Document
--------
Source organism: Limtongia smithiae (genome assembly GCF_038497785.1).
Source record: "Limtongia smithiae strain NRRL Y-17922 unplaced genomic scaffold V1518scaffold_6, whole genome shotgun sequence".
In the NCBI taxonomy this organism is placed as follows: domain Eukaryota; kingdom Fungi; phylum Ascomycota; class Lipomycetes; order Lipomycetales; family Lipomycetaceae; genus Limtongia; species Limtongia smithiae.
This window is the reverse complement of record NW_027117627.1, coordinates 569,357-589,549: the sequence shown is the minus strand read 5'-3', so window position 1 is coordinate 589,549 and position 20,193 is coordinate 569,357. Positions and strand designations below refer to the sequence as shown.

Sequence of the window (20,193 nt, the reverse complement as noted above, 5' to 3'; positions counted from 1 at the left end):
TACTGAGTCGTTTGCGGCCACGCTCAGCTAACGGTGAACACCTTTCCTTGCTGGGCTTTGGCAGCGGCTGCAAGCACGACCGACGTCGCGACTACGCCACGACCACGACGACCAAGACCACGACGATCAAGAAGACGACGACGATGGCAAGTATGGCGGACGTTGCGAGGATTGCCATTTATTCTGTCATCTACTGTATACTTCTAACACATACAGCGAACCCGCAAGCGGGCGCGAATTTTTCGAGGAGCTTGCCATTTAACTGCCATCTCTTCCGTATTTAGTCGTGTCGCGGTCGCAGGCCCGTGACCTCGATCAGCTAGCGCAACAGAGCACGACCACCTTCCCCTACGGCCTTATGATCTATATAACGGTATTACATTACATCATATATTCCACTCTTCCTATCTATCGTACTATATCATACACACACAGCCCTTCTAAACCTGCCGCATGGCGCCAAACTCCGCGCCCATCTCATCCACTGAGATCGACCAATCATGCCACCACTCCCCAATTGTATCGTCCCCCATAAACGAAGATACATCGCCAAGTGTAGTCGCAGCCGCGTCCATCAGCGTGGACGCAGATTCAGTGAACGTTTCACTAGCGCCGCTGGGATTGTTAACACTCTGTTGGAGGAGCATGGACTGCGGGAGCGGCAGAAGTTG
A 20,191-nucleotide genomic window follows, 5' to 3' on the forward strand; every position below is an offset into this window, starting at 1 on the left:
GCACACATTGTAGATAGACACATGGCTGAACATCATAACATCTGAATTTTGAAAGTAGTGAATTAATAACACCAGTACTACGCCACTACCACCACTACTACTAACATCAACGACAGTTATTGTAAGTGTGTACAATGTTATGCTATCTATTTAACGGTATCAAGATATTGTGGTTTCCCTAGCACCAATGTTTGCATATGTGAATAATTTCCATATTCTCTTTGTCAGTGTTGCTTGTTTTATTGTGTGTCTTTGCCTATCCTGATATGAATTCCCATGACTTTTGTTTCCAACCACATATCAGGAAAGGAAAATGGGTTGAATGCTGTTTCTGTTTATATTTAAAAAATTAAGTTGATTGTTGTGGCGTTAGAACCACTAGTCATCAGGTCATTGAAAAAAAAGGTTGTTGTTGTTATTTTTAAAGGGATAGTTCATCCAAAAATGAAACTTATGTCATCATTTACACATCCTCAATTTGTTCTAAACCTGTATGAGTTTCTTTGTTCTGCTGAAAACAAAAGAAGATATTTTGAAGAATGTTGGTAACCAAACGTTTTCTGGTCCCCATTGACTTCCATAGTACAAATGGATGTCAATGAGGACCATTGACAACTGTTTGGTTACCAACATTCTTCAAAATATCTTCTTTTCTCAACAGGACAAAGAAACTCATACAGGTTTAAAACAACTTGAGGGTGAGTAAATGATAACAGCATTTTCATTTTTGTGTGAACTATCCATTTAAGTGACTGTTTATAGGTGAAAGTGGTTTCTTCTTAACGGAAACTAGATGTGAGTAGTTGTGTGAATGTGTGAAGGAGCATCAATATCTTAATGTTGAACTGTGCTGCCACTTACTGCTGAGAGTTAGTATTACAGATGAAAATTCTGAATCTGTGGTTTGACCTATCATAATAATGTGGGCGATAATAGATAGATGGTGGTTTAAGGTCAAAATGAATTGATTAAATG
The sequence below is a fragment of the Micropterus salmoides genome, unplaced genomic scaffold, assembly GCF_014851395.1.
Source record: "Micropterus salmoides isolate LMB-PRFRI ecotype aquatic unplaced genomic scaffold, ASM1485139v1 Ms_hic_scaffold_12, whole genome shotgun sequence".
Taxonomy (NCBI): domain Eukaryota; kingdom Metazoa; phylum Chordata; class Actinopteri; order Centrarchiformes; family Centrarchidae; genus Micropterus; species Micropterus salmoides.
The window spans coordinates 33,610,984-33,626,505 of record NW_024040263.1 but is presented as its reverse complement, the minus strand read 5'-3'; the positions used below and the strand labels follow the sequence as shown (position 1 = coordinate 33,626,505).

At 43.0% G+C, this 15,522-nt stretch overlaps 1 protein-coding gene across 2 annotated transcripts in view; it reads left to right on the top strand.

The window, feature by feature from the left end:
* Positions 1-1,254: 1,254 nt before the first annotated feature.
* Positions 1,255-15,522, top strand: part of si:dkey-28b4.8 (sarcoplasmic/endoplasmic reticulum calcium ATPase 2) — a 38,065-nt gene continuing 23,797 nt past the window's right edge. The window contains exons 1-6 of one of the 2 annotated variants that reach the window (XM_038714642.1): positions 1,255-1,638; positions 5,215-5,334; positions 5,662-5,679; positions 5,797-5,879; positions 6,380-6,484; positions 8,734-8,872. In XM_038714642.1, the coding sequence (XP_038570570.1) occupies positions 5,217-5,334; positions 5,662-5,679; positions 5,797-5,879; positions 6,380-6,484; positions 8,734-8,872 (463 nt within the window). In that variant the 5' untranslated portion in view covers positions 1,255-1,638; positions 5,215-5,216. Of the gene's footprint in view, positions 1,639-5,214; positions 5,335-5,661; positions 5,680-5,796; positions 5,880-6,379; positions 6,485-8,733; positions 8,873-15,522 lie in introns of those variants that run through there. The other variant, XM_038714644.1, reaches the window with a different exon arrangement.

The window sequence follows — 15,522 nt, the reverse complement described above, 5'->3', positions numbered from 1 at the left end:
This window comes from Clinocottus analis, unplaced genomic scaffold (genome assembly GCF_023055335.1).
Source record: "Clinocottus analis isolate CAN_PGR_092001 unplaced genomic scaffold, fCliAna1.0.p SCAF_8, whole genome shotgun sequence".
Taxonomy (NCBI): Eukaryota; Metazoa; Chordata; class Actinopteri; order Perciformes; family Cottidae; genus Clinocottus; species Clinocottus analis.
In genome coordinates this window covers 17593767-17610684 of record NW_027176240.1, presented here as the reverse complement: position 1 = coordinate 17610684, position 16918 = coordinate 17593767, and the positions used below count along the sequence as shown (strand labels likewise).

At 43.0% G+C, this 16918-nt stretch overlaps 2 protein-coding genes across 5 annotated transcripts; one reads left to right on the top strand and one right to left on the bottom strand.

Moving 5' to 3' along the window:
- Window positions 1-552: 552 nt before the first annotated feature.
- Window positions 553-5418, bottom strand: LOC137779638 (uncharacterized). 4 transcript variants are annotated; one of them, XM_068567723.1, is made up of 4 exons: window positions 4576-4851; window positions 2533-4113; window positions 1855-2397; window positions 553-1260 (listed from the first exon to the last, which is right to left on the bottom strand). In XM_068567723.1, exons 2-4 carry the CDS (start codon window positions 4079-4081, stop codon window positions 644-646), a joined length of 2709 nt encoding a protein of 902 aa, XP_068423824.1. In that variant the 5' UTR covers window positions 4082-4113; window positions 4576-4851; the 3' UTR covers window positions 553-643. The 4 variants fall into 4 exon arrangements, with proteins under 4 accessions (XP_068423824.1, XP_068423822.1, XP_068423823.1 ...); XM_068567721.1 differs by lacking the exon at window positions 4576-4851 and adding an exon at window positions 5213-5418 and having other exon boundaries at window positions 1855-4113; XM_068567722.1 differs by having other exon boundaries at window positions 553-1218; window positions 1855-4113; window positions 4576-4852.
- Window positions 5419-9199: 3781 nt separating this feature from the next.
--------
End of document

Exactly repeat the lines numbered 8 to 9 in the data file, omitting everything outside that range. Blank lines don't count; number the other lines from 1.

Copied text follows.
GCACACATTGTAGATAGACACATGGCTGAACATCATAACATCTGAATTTTGAAAGTAGTGAATTAATAACACCAGTACTACGCCACTACCACCACTACTACTAACATCAACGACAGTTATTGTAAGTGTGTACAATGTTATGCTATCTATTTAACGGTATCAAGATATTGTGGTTTCCCTAGCACCAATGTTTGCATATGTGAATAATTTCCATATTCTCTTTGTCAGTGTTGCTTGTTTTATTGTGTGTCTTTGCCTATCCTGATATGAATTCCCATGACTTTTGTTTCCAACCACATATCAGGAAAGGAAAATGGGTTGAATGCTGTTTCTGTTTATATTTAAAAAATTAAGTTGATTGTTGTGGCGTTAGAACCACTAGTCATCAGGTCATTGAAAAAAAAGGTTGTTGTTGTTATTTTTAAAGGGATAGTTCATCCAAAAATGAAACTTATGTCATCATTTACACATCCTCAATTTGTTCTAAACCTGTATGAGTTTCTTTGTTCTGCTGAAAACAAAAGAAGATATTTTGAAGAATGTTGGTAACCAAACGTTTTCTGGTCCCCATTGACTTCCATAGTACAAATGGATGTCAATGAGGACCATTGACAACTGTTTGGTTACCAACATTCTTCAAAATATCTTCTTTTCTCAACAGGACAAAGAAACTCATACAGGTTTAAAACAACTTGAGGGTGAGTAAATGATAACAGCATTTTCATTTTTGTGTGAACTATCCATTTAAGTGACTGTTTATAGGTGAAAGTGGTTTCTTCTTAACGGAAACTAGATGTGAGTAGTTGTGTGAATGTGTGAAGGAGCATCAATATCTTAATGTTGAACTGTGCTGCCACTTACTGCTGAGAGTTAGTATTACAGATGAAAATTCTGAATCTGTGGTTTGACCTATCATAATAATGTGGGCGATAATAGATAGATGGTGGTTTAAGGTCAAAATGAATTGATTAAATG
The sequence below is a fragment of the Micropterus salmoides genome, unplaced genomic scaffold, assembly GCF_014851395.1.